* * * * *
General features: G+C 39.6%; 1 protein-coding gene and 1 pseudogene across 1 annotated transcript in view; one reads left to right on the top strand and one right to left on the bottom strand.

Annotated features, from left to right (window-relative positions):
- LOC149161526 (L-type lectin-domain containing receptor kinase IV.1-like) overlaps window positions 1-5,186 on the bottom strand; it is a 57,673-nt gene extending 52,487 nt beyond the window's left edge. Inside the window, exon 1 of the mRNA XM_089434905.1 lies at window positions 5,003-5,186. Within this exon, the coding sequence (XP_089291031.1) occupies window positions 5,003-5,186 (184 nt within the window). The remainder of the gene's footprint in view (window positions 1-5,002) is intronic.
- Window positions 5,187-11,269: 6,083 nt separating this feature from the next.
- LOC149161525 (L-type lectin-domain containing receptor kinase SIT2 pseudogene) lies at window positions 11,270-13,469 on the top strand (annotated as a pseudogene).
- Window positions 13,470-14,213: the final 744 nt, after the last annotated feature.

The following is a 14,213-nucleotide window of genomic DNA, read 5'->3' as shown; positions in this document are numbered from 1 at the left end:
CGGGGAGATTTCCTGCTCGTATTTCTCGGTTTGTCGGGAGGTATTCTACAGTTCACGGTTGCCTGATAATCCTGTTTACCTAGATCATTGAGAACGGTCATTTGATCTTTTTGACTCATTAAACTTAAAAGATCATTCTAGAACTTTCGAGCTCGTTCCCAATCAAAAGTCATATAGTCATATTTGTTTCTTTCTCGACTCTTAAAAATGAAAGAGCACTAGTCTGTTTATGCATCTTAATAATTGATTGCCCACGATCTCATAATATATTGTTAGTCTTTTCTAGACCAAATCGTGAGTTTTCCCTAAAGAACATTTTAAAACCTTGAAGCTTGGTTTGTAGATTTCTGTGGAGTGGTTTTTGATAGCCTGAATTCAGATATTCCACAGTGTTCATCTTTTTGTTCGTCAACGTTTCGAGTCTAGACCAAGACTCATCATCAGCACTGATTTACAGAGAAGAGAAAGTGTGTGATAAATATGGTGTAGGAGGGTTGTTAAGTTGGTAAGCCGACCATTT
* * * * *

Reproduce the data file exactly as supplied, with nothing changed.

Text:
General features: G+C 39.6%; 1 protein-coding gene and 1 pseudogene across 1 annotated transcript in view; one reads left to right on the top strand and one right to left on the bottom strand.

Annotated features, from left to right (window-relative positions):
- LOC149161526 (L-type lectin-domain containing receptor kinase IV.1-like) overlaps window positions 1-5,186 on the bottom strand; it is a 57,673-nt gene extending 52,487 nt beyond the window's left edge. Inside the window, exon 1 of the mRNA XM_089434905.1 lies at window positions 5,003-5,186. Within this exon, the coding sequence (XP_089291031.1) occupies window positions 5,003-5,186 (184 nt within the window). The remainder of the gene's footprint in view (window positions 1-5,002) is intronic.
- Window positions 5,187-11,269: 6,083 nt separating this feature from the next.
- LOC149161525 (L-type lectin-domain containing receptor kinase SIT2 pseudogene) lies at window positions 11,270-13,469 on the top strand (annotated as a pseudogene).
- Window positions 13,470-14,213: the final 744 nt, after the last annotated feature.

The following is a 14,213-nucleotide window of genomic DNA, read 5'->3' as shown; positions in this document are numbered from 1 at the left end:
CGGGGAGATTTCCTGCTCGTATTTCTCGGTTTGTCGGGAGGTATTCTACAGTTCACGGTTGCCTGATAATCCTGTTTACCTAGATCATTGAGAACGGTCATTTGATCTTTTTGACTCATTAAACTTAAAAGATCATTCTAGAACTTTCGAGCTCGTTCCCAATCAAAAGTCATATAGTCATATTTGTTTCTTTCTCGACTCTTAAAAATGAAAGAGCACTAGTCTGTTTATGCATCTTAATAATTGATTGCCCACGATCTCATAATATATTGTTAGTCTTTTCTAGACCAAATCGTGAGTTTTCCCTAAAGAACATTTTAAAACCTTGAAGCTTGGTTTGTAGATTTCTGTGGAGTGGTTTTTGATAGCCTGAATTCAGATATTCCACAGTGTTCATCTTTTTGTTCGTCAACGTTTCGAGTCTAGACCAAGACTCATCATCAGCACTGATTTACAGAGAAGAGAAAGTGTGTGATAAATATGGTGTAGGAGGGTTGTTAAGTTGGTAAGCCGACCATTT